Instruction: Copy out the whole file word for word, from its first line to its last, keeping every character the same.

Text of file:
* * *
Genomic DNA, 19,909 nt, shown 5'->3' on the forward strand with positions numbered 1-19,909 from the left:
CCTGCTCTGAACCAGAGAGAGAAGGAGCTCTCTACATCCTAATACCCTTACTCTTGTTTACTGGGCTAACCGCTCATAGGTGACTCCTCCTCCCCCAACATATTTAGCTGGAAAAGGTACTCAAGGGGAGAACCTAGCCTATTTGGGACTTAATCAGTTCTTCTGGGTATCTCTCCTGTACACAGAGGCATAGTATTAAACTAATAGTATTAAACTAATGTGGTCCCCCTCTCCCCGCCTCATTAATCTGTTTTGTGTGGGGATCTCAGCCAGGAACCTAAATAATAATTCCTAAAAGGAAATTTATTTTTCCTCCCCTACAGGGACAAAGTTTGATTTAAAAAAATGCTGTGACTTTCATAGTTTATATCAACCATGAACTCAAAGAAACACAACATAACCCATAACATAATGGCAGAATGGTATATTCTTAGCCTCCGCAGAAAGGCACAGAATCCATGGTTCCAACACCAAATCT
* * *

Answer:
Genomic DNA, 19,909 nt, shown 5'->3' on the forward strand with positions numbered 1-19,909 from the left:
CCTGCTCTGAACCAGAGAGAGAAGGAGCTCTCTACATCCTAATACCCTTACTCTTGTTTACTGGGCTAACCGCTCATAGGTGACTCCTCCTCCCCCAACATATTTAGCTGGAAAAGGTACTCAAGGGGAGAACCTAGCCTATTTGGGACTTAATCAGTTCTTCTGGGTATCTCTCCTGTACACAGAGGCATAGTATTAAACTAATAGTATTAAACTAATGTGGTCCCCCTCTCCCCGCCTCATTAATCTGTTTTGTGTGGGGATCTCAGCCAGGAACCTAAATAATAATTCCTAAAAGGAAATTTATTTTTCCTCCCCTACAGGGACAAAGTTTGATTTAAAAAAATGCTGTGACTTTCATAGTTTATATCAACCATGAACTCAAAGAAACACAACATAACCCATAACATAATGGCAGAATGGTATATTCTTAGCCTCCGCAGAAAGGCACAGAATCCATGGTTCCAACACCAAATCT